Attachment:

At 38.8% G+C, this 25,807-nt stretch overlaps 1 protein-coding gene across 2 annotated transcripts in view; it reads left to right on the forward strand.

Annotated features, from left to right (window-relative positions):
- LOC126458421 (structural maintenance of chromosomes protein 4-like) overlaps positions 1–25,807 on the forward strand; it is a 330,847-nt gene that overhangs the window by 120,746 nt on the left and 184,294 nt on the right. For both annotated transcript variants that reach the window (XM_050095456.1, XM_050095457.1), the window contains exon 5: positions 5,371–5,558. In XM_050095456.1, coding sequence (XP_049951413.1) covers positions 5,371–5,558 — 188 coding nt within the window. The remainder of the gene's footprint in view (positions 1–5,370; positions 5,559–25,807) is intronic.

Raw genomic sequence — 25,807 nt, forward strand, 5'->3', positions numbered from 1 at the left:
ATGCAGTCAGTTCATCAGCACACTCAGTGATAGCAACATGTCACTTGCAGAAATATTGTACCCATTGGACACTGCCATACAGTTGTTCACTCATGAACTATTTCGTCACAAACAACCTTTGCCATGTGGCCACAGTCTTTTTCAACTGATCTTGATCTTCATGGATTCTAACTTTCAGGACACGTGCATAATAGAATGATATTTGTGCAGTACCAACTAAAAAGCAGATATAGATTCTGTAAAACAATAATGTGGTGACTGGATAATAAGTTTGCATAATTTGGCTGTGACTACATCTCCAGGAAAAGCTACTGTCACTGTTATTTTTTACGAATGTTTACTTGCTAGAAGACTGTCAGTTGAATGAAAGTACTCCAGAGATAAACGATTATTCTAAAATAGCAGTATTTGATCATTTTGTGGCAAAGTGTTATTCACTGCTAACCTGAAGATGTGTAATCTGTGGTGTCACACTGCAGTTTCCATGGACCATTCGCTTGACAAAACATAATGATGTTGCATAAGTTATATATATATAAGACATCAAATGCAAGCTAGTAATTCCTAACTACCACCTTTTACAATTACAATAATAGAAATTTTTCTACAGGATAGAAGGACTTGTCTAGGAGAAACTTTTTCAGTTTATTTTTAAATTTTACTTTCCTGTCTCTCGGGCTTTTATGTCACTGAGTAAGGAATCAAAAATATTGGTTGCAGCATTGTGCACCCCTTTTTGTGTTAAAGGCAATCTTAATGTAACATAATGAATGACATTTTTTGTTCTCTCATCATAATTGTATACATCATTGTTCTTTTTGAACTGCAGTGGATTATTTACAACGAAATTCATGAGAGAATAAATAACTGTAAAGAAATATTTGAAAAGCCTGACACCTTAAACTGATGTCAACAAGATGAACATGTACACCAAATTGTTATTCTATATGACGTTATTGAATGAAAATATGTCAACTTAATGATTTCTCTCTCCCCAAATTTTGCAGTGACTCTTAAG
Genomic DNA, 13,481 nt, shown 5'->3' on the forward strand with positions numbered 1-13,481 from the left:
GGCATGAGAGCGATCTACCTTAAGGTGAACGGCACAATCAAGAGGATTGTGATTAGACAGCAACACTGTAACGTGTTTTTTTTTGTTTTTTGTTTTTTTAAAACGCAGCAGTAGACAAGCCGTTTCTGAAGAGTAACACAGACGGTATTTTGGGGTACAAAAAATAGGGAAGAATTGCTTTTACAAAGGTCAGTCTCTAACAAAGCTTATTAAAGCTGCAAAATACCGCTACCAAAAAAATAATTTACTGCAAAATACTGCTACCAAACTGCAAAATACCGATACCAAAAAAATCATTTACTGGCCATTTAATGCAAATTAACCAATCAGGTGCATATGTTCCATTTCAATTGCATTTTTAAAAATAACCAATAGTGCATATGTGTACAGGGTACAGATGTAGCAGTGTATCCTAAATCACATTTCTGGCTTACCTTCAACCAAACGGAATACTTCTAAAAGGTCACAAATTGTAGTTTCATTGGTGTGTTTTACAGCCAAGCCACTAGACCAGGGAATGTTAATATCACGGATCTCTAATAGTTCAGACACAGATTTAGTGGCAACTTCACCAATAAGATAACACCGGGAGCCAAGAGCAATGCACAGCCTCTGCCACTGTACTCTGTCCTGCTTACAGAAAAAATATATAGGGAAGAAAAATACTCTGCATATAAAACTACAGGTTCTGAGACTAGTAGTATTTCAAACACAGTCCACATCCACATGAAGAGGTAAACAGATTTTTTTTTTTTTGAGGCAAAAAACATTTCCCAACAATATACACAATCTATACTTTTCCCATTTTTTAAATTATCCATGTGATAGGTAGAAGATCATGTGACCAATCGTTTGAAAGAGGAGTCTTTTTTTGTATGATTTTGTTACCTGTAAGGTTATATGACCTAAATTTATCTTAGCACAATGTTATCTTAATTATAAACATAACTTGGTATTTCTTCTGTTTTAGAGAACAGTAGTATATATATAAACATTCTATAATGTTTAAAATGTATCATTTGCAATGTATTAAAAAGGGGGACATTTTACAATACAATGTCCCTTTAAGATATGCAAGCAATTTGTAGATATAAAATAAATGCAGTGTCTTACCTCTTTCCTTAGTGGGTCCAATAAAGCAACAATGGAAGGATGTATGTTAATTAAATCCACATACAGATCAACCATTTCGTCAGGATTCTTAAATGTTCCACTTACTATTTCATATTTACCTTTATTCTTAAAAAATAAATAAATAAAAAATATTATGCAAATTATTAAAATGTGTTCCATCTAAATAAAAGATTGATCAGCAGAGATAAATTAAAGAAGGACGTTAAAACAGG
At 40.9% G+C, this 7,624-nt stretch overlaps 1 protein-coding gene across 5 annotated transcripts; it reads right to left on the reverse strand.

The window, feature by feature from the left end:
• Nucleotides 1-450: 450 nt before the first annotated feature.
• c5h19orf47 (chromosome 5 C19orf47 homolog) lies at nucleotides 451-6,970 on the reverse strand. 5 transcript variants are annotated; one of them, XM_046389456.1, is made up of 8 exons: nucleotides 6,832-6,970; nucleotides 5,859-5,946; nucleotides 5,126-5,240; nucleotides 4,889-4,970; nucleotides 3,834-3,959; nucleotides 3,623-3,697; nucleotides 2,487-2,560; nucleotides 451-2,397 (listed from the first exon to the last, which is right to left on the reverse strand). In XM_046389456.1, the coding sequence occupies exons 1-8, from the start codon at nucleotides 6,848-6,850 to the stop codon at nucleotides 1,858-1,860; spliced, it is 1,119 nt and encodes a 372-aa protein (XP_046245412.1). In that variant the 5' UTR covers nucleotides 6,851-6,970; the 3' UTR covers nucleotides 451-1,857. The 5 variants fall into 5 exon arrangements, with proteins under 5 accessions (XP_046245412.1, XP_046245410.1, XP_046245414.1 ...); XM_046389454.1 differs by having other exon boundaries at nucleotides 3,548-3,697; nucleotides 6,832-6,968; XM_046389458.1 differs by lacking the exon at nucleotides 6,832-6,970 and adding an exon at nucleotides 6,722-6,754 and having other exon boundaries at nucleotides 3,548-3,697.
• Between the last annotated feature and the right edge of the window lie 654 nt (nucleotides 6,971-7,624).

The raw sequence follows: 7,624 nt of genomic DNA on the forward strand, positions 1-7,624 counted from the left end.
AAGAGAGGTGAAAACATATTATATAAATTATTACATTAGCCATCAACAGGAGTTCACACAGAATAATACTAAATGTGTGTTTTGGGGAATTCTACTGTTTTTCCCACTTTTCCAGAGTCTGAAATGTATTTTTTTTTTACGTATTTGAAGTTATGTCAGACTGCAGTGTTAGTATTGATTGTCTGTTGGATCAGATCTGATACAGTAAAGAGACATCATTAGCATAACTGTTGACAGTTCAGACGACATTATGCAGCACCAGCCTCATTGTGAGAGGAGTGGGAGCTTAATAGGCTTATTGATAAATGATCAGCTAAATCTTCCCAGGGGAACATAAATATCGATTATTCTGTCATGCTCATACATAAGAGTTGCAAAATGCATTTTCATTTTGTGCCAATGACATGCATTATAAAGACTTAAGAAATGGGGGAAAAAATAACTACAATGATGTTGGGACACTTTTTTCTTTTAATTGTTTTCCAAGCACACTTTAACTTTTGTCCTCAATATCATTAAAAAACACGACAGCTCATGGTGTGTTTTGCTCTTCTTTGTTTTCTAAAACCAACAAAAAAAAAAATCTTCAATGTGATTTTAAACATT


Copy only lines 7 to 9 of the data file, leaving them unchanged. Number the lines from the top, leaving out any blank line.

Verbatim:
GGCATGAGAGCGATCTACCTTAAGGTGAACGGCACAATCAAGAGGATTGTGATTAGACAGCAACACTGTAACGTGTTTTTTTTTGTTTTTTGTTTTTTTAAAACGCAGCAGTAGACAAGCCGTTTCTGAAGAGTAACACAGACGGTATTTTGGGGTACAAAAAATAGGGAAGAATTGCTTTTACAAAGGTCAGTCTCTAACAAAGCTTATTAAAGCTGCAAAATACCGCTACCAAAAAAATAATTTACTGCAAAATACTGCTACCAAACTGCAAAATACCGATACCAAAAAAATCATTTACTGGCCATTTAATGCAAATTAACCAATCAGGTGCATATGTTCCATTTCAATTGCATTTTTAAAAATAACCAATAGTGCATATGTGTACAGGGTACAGATGTAGCAGTGTATCCTAAATCACATTTCTGGCTTACCTTCAACCAAACGGAATACTTCTAAAAGGTCACAAATTGTAGTTTCATTGGTGTGTTTTACAGCCAAGCCACTAGACCAGGGAATGTTAATATCACGGATCTCTAATAGTTCAGACACAGATTTAGTGGCAACTTCACCAATAAGATAACACCGGGAGCCAAGAGCAATGCACAGCCTCTGCCACTGTACTCTGTCCTGCTTACAGAAAAAATATATAGGGAAGAAAAATACTCTGCATATAAAACTACAGGTTCTGAGACTAGTAGTATTTCAAACACAGTCCACATCCACATGAAGAGGTAAACAGATTTTTTTTTTTTTGAGGCAAAAAACATTTCCCAACAATATACACAATCTATACTTTTCCCATTTTTTAAATTATCCATGTGATAGGTAGAAGATCATGTGACCAATCGTTTGAAAGAGGAGTCTTTTTTTGTATGATTTTGTTACCTGTAAGGTTATATGACCTAAATTTATCTTAGCACAATGTTATCTTAATTATAAACATAACTTGGTATTTCTTCTGTTTTAGAGAACAGTAGTATATATATAAACATTCTATAATGTTTAAAATGTATCATTTGCAATGTATTAAAAAGGGGGACATTTTACAATACAATGTCCCTTTAAGATATGCAAGCAATTTGTAGATATAAAATAAATGCAGTGTCTTACCTCTTTCCTTAGTGGGTCCAATAAAGCAACAATGGAAGGATGTATGTTAATTAAATCCACATACAGATCAACCATTTCGTCAGGATTCTTAAATGTTCCACTTACTATTTCATATTTACCTTTATTCTTAAAAAATAAATAAATAAAAAATATTATGCAAATTATTAAAATGTGTTCCATCTAAATAAAAGATTGATCAGCAGAGATAAATTAAAGAAGGACGTTAAAACAGG
At 40.9% G+C, this 7,624-nt stretch overlaps 1 protein-coding gene across 5 annotated transcripts; it reads right to left on the reverse strand.

The window, feature by feature from the left end: